* France made the maximum of 35 replacements in their five matches, one more than New Zealand and four more than Scotland and Samoa. Finalists England made all seven in the final to take their total to 22, moving them above Canada (20) and Italy (21).
* A total of 49 yellow cards were handed out during the tournament, with Japan hooker Ryuhei Arita the only player to get more than one with his sin-binnings against Italy and USA.
* Riccardo Bocchino of Italy kicked the most penalties with 16, five more than Sione Toke was successful with for Tonga.
* Argentina scored the fewest points of the 16 teams with 63 across their five matches, while South Africa scored the most with 257 - 15 more than champions New Zealand. Seven teams reached three figures - France (155), runners-up England (148), Ireland (112) and Wales (109) - with Australia passing the double century like South Africa and New Zealand (221).
* Dane Haylett-Perry of Australia scored the most tries in a single game with four against Canada on day one, while six other players scored hat-tricks in Ryuhei Arita (Japan), Raphael Lakafia (France), Andre Taylor (New Zealand), South Africa duo Pieter Janse Van Vuuren and Stefan Watermeyer and Ratu Nasiganiyavi (Australia).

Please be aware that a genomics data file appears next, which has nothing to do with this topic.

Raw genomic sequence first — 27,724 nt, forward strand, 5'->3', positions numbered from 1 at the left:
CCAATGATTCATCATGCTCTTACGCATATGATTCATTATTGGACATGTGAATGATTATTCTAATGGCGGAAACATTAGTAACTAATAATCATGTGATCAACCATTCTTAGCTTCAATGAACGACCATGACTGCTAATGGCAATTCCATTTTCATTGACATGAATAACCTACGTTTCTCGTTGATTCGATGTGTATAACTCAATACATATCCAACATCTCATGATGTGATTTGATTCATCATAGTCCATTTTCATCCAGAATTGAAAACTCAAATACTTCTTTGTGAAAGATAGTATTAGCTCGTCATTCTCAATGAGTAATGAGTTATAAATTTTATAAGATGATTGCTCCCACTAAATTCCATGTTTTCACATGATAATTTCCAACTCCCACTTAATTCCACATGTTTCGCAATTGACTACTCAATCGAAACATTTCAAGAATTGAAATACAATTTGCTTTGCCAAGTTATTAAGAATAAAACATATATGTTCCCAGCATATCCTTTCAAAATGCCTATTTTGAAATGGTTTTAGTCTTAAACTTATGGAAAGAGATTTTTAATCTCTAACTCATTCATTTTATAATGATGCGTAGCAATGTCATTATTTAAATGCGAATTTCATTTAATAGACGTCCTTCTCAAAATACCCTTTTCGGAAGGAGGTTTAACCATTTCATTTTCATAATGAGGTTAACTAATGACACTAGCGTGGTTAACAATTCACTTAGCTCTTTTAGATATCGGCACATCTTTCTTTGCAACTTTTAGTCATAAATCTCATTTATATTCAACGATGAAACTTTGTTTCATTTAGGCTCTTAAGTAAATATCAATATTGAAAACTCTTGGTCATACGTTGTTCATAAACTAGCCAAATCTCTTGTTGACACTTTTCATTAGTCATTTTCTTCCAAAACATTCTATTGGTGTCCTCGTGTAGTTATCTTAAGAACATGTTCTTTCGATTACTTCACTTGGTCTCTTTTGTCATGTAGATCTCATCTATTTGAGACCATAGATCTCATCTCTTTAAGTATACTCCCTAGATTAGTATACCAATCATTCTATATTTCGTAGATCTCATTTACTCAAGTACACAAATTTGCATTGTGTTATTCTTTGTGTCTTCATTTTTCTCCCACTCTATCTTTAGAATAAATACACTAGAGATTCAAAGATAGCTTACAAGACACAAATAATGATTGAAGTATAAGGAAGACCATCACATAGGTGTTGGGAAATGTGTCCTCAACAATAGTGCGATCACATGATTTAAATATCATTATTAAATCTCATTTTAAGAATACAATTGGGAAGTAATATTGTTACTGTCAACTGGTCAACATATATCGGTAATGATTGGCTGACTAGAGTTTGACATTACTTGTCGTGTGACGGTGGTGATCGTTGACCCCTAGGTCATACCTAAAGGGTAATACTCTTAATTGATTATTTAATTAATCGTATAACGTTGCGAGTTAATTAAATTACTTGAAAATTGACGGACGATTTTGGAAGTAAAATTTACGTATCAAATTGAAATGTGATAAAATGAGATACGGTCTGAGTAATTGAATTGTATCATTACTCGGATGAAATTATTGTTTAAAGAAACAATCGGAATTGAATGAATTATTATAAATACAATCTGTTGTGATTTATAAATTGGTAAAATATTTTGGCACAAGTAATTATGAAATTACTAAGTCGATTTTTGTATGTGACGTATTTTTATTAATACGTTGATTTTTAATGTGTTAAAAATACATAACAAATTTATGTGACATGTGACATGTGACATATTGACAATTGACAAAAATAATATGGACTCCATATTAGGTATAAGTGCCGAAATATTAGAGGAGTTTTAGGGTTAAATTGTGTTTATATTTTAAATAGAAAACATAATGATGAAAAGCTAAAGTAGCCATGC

* The heaviest player in the tournament is New Zealand prop Ben Afeaki at 137kg (21st 6lb), while Japan wing Takamasa Okubo is the lightest at 70kg (11st).
* The players were the longest surnames are Argentine duo Lisandro Ahualli de Chazal and Lucas Alcácer Mackinlay with 17 characters.
* Samoa second row Maselino Paulino is the tallest player at 205cm (6ft 7in), while Fiji hooker Saula Qalomai is the shortest at 167cm (5ft 5in).
* Australia have both the youngest squad with an average age of 19 years and 201 days and the heaviest squad with an average of 99kg (15st 6lb).
* USA have the tallest squad with an average height of 187cm (6ft 1in) in comparision to Japan having the shortest with an average of 180cm (5ft 9in).
* The oldest squad in the inaugural tournament belongs to Argentina with an average age of 19 years and 334 days. Argentina also boast the lightest squad with an average of 92 kg (14st 5lb)
* The IRB Junior World Championship 2009 will be held in Japan.